Several of our tours take us through the heart of the City and you can never be quite sure how people will react to the diverse range of architecture on offer in the Square Mile. However, one building invariably gets a positive response. The Bloomberg building only opened last year but it is already a clear favourite with clients. Comments vary but they are nearly always positive and the fact that Michael Bloomberg sees his European HQ as a magnet for potential employees, surprises no one.

Foster and Partners has contributed some striking buildings to the Cityscape (the Gherkin has been a favourite for years) and yet their newest addition is perhaps more surprising than any previous building simply because of its understated presence near Bank station in the very heart of the City.

However, this was not an easy project and took more than ten years to complete at a cost believed to be around £1bn. Although this is an eye-watering amount of money it is worth considering the sheer size of this building, or rather two buildings joined by bridges over Bloomberg Arcade. It can house 4,600 workers and offers about the same amount of space as No. 1, Canada Square, whilst only rising to ten floors. Michael Bloomberg, the former Mayor of New York and head of the Bloomberg media empire, has his own thoughts about the decade of development. “Some people say it’s because we had a billionaire who wanted to be an architect, working with an architect who wanted to be a billionaire.”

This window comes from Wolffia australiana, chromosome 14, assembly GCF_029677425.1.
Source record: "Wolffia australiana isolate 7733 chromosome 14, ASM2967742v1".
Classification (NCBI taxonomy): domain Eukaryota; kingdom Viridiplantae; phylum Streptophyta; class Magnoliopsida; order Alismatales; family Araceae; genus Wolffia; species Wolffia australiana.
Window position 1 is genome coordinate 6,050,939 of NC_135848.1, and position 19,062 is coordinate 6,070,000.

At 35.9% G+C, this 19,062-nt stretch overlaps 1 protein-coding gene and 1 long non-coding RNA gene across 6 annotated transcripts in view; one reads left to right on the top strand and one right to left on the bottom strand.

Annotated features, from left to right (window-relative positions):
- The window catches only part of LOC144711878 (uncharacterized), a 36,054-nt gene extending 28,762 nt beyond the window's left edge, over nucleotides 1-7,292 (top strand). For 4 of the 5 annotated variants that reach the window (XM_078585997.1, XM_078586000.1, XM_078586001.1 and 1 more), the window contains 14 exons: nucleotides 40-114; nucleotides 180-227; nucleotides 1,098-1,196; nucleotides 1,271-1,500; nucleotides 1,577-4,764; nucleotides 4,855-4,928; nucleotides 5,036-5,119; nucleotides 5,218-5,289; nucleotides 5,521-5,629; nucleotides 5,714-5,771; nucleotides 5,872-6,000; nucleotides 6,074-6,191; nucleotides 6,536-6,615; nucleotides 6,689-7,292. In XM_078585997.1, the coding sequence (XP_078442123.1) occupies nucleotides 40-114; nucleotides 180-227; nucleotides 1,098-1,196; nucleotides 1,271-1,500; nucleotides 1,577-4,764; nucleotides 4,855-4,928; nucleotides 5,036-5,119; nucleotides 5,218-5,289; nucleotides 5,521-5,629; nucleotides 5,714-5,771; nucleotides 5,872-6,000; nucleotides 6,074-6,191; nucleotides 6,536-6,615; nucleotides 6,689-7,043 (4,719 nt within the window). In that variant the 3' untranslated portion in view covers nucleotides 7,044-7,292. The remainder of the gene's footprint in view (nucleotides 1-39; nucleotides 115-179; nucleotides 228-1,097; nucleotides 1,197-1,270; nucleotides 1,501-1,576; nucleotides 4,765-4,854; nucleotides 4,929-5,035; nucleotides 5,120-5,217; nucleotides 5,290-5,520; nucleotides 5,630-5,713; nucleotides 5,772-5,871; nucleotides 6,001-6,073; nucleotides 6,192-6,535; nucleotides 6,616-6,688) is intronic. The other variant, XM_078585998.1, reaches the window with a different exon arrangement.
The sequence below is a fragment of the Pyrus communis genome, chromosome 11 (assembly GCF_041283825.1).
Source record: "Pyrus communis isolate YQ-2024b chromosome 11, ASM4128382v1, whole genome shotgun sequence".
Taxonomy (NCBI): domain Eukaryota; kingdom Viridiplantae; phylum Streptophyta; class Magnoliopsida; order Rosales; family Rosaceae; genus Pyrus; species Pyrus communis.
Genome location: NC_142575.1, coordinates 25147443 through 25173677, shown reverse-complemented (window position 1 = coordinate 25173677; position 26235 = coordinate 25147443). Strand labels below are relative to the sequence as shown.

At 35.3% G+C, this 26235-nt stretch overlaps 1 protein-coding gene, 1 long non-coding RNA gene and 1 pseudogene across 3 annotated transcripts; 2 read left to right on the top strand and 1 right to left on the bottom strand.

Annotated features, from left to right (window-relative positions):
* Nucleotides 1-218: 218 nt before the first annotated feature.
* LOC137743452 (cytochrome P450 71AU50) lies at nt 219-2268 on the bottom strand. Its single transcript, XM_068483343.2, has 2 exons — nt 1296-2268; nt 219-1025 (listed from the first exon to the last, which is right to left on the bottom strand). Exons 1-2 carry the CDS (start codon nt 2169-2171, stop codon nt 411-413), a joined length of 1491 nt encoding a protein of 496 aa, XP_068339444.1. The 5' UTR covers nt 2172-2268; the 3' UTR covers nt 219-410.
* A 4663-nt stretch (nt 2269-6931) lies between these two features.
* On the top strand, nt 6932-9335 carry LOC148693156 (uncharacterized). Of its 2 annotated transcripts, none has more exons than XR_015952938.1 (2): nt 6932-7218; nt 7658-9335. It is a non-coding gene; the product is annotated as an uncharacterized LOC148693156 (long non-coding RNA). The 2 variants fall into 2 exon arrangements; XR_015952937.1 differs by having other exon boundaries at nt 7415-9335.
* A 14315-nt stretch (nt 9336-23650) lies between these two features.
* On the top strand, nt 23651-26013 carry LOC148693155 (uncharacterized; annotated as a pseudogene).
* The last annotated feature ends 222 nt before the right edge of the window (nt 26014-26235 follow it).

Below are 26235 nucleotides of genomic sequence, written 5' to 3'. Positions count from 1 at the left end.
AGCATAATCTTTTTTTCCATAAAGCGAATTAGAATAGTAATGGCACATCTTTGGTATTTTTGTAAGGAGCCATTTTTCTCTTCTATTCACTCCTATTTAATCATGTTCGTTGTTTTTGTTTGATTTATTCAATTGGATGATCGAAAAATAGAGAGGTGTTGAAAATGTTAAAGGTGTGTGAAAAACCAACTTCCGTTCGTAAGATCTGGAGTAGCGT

The City has always been a challenging location for architects and developers. High standards are demanded, sites are often frustratingly tight and then there are those Roman artefacts to consider. Early clearance of the Bloomberg site revealed around 14,000 artefacts, all of which had to be catalogued and cleared. Actually, some of these artefacts can be visited within the building at a dedicated space where the remains of the ancient Roman Temple of Mithras can also be seen. This temple was treated rather shoddily when first discovered in the 1950s and it is a testament to the sympathetic treatment of the site that it has finally come home.

There has been considerable thought to making this building work in the 3.2 acre site. The Derbyshire stone is the same used for the nearby Victorian magistrate’s court and the very fact that this building claims to be the largest stone structure in the City for 100 years is fascinating. Equally impressive is the sustainability score of 98.5% given to the building by BREEAM (the organisation that scores buildings in terms of their green credentials). Passive ventilation, vacuum flushing toilets and low-burning LED lights have all contributed to this score but perhaps the biggest surprise for people is the fact that they produce their own honey from beehives on the roof.

Michael Bloomberg has been outspoken about Brexit and believes it to be the wrong direction for the UK. Fortunately for the City the referendum came too late for him to choose an alternative site for his European HQ and when a client recently asked if he might threaten to leave London, you could only cross your fingers and hope that the prospect of leaving this wonderful building would make that idea a non-starter.

For further reading Rowan Moore has written a fascinating article about the Bloomberg building which can be found here.